Girls start talking earlier than boys

Do girls start talking earlier than boys?

The simple answer is yes.

Girls, on average, use gestures earlier, use words earlier, have a greater vocabulary and combine words earlier than boys do. But the world is not simple. Research has shown us that the difference is not very significant. Girls speak on average one month earlier than boys. This means that girls are on the early side of the milestone scale, and boys are on the later side. For example, if we are expecting children to say their first words between 10 and 14 months of age (average age being 12 months for the emergence of first words), then more girls will say their first words before 12 months than boys will, and more boys will say their first words after 12 months than girls will. To make it even more complicated, several factors contribute to the earlier or later development of language, and sex is only one minor factor. For example, lower socioeconomic status has been found to have a greater impact on boys than girls in terms of language and learning. Despite these factors, any differences found in boys and girls at an early age almost disappear when children get older. Children in middle and high school show practically no differences in language.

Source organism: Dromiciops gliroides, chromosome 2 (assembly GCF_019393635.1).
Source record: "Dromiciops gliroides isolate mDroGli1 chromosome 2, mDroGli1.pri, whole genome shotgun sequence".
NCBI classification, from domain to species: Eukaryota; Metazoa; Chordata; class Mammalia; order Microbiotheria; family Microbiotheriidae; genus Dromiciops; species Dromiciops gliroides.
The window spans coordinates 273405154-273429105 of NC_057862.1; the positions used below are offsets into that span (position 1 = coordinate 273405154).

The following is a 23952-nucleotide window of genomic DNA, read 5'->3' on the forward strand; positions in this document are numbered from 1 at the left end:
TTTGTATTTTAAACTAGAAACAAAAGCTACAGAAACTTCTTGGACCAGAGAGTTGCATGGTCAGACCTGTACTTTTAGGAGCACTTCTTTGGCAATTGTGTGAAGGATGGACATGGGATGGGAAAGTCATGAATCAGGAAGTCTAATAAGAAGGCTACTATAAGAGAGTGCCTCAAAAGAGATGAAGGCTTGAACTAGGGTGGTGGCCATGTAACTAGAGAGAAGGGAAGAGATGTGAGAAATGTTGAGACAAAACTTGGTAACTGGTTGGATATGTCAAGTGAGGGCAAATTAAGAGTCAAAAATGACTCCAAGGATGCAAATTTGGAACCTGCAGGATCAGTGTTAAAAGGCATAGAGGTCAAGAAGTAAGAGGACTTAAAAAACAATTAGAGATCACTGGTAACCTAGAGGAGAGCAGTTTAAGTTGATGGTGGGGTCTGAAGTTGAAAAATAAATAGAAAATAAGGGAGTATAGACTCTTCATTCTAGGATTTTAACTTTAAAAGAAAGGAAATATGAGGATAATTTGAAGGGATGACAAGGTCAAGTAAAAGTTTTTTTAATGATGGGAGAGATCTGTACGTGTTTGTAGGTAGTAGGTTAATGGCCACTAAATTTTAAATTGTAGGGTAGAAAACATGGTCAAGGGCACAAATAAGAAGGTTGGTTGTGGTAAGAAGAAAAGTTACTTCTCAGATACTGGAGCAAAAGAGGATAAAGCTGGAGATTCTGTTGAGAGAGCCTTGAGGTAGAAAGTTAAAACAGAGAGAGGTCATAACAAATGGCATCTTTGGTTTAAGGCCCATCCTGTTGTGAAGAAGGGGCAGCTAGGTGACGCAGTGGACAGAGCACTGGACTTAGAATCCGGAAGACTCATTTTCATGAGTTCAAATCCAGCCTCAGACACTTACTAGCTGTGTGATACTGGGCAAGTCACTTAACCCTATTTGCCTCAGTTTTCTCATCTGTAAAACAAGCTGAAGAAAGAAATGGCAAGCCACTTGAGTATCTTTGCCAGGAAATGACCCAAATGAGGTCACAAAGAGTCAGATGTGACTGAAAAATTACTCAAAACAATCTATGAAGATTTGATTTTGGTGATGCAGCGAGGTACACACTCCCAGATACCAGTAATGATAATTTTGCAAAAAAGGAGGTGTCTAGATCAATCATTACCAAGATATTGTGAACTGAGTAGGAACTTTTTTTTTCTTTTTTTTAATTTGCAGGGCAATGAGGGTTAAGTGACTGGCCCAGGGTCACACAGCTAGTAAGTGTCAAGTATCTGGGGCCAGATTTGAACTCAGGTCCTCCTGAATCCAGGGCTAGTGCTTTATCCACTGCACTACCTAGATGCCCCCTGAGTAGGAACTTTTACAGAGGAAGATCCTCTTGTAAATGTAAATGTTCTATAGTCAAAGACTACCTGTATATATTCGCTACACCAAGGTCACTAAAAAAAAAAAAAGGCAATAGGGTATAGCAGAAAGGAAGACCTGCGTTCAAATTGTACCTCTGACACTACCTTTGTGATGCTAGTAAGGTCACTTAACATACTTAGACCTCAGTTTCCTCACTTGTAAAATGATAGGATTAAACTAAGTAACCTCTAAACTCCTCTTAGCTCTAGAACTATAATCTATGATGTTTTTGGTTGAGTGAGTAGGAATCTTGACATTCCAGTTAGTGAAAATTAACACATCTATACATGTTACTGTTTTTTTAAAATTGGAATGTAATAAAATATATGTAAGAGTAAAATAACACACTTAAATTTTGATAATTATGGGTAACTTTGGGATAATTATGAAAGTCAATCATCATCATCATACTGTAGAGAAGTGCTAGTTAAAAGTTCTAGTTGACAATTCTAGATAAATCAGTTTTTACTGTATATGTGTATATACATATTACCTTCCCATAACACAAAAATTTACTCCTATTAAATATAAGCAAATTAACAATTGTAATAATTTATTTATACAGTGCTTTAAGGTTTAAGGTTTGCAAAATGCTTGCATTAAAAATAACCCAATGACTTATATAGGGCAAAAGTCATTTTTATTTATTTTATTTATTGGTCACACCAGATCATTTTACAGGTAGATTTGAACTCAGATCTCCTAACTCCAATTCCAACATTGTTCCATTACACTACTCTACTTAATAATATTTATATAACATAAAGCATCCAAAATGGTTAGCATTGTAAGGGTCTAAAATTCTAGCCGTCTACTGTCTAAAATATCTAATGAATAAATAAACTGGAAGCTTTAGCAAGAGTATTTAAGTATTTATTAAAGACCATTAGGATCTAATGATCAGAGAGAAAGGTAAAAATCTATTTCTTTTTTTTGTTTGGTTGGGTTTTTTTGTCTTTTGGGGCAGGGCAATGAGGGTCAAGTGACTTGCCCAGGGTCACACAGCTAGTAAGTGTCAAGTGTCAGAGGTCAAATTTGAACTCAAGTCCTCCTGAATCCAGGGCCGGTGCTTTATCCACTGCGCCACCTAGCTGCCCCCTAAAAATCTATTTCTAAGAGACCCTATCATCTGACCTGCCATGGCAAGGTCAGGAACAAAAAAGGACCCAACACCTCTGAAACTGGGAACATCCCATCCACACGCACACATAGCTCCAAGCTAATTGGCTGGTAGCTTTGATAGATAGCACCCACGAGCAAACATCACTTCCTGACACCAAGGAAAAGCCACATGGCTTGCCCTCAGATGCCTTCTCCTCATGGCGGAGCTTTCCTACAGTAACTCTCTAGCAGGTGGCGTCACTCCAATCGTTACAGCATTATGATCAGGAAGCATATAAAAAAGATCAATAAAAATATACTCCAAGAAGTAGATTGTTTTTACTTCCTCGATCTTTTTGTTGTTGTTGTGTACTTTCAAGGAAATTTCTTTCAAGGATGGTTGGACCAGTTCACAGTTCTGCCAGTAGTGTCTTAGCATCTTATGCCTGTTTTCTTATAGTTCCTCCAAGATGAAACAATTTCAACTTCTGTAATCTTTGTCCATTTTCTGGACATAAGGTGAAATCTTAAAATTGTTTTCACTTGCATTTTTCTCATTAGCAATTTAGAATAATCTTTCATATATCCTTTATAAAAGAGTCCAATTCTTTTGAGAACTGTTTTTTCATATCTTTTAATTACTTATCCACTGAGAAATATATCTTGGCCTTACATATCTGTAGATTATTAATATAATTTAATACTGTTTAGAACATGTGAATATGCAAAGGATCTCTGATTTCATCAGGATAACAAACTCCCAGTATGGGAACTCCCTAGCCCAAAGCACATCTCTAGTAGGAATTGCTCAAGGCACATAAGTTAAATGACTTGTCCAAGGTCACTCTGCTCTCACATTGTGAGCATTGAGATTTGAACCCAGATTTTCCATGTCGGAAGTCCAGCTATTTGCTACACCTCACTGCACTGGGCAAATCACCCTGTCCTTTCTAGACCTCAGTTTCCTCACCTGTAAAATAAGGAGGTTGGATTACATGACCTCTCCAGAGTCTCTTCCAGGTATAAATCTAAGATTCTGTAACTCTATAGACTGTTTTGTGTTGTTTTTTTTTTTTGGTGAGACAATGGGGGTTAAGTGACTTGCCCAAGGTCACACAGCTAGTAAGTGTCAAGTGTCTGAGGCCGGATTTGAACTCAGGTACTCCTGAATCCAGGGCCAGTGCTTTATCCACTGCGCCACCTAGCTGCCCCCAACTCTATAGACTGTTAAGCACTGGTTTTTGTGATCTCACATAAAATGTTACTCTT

*The above is for children with no language impairments.  Boys DO have higher instances of Developmental Language Delay in general. Still, for typically developing children without language delays or disorders, any differences between boys and girls due to their sex are minor. Boys do catch up and, in some instances, surpass girls (and that’s a whole other conversation).

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